4. Business entity formation.  “Do I need an LLC?” is a common question we receive, and the answer is usually “it depends.”  Organizing as a Limited Liability Company (LLC) or Corporation won’t prevent a producer’s liability, but it can limit the liability to the assets of the business.  An LLC, for example, contains a producer’s business assets and separates them from the producer’s personal assets, such as a home.  If there is a legal liability incident, the LLC assets would be subject to that liability.  It would be difficult for someone to get beyond the LLC and into the producer's personal assets.  The LLC doesn't relieve the producer from liability, but it can safeguard those personal assets.

Talking about legal liability has a way of ruining one’s appetite, but hopefully that won’t stop food producers from thinking seriously about food product liability risk.  The good news is that like most liability exposure areas, tools can help minimize liability risks for our food producers.  Using those tools might just help settle our worries about food product liability.

By: Peggy Kirk Hall, Monday, August 14th, 2017

Written by Chris Hogan, Law Fellow, OSU Agricultural & Resource Law Program

The Agricultural and Food Law Consortium is holding a webinar regarding Using LLCs in Agriculture: Beyond Liability Protection this Wednesday, August 16th at 12:00 (EST).

The Limited Liability Company (LLC) is a relatively new type of business entity. The first LLC statute passed in Wyoming in 1977. Since then, all fifty states passed legislation permitting LLCs as an operating entity. Many Ohio farmers use the LLC as their preferred operating entity.

In Ohio, an LLC is a legal entity created by Ohio statute. An LLC is considered to be separate and distinct from its owners. An LLC may have a single owner in Ohio, or it may have numerous owners. LLCs combine the best attributes of a corporation and a partnership. Individuals, corporations, other LLCs, trusts, and estates may be members in a single LLC. There is no limit on maximum members.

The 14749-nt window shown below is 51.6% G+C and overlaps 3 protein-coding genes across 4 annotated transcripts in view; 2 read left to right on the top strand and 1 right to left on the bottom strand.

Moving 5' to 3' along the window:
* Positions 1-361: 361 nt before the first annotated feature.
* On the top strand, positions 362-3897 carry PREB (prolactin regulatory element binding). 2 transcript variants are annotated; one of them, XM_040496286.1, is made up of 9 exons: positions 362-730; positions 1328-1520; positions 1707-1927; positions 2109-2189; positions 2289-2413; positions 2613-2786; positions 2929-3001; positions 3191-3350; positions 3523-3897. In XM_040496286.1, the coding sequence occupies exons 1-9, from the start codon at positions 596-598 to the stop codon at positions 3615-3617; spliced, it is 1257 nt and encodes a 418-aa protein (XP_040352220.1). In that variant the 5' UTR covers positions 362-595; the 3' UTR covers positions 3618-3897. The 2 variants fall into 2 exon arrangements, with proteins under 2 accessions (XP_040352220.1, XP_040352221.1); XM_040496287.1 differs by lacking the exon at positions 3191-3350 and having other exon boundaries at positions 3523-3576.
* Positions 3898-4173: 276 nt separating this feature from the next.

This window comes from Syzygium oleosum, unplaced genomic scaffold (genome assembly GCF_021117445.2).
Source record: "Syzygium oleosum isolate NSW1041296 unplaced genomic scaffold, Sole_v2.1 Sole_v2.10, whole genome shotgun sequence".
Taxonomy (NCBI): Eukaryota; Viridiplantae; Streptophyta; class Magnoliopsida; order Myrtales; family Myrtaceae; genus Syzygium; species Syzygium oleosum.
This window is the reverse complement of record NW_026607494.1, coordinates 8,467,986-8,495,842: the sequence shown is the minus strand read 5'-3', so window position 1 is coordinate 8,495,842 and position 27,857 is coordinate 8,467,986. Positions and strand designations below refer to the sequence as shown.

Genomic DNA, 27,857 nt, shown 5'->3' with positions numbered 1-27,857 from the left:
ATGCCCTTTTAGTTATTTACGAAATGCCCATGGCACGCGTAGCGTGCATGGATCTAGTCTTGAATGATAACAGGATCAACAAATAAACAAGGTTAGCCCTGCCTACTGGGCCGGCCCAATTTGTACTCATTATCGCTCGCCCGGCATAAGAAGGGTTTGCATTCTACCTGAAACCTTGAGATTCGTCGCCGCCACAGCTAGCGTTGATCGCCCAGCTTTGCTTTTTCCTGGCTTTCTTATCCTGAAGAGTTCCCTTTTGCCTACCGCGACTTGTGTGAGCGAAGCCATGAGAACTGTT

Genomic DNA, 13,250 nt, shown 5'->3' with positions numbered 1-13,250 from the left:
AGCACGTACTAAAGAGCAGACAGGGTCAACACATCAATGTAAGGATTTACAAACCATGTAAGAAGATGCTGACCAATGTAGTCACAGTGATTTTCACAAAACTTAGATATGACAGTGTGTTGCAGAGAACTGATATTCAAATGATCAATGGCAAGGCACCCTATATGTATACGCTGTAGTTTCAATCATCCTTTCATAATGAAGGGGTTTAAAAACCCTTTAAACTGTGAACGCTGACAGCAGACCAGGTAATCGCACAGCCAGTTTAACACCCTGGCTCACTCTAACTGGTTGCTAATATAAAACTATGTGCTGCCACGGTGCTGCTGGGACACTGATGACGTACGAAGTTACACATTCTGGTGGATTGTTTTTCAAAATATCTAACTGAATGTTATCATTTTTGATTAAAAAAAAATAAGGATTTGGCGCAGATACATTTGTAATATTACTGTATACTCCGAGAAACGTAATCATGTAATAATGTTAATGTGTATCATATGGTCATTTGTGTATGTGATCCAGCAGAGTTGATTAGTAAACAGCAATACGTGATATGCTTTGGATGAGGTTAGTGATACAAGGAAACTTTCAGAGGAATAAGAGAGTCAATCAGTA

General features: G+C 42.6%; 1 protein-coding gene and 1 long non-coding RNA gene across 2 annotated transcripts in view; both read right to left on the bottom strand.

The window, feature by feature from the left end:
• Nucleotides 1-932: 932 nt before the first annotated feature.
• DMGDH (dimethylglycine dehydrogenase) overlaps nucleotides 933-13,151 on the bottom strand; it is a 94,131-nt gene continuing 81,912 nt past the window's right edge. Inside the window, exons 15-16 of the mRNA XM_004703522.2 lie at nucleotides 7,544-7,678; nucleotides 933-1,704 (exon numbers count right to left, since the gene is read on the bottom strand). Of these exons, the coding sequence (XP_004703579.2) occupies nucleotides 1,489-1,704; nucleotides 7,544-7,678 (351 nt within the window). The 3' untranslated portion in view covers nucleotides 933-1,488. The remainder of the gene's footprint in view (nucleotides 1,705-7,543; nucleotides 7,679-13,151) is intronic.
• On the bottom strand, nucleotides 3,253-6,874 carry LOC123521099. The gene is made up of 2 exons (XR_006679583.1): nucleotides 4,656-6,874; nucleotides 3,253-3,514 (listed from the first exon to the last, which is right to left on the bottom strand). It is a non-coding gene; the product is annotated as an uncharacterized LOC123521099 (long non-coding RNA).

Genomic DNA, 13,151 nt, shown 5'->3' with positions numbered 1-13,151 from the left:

The Importance of an Operating Agreement

When an agricultural operation chooses to operate as an LLC, that operation must consider drafting an operating agreement. An operating agreement specifies the financial responsibilities of the parties, how profits and losses are shared among members within the LLC, limitations on transfers of membership, and other basic principles of operation.

If an LLC does not choose to draft an operating agreement, Ohio’s default rules apply. Ohio law prescribes default rules of operation for LLCs in R.C. Chapter 1705. However, LLC members often wish to modify state rules to tailor an LLC to their business. Ideally, agricultural operators should draft an operating agreement with the assistance of an attorney.

Single Member LLCs

Every state in the Midwest permits single-member Limited Liability Companies (SMLLCs). A single member LLC is an LLC which has one member or manager; that means that there are no other owners or managers of that LLC. In 2016, Ohio enacted R.C. 1705.031 which states that Ohio LLC laws apply to all LLCs, including those with only one member. Therefore, small agribusinesses that have only one member are not prevented from forming an LLC.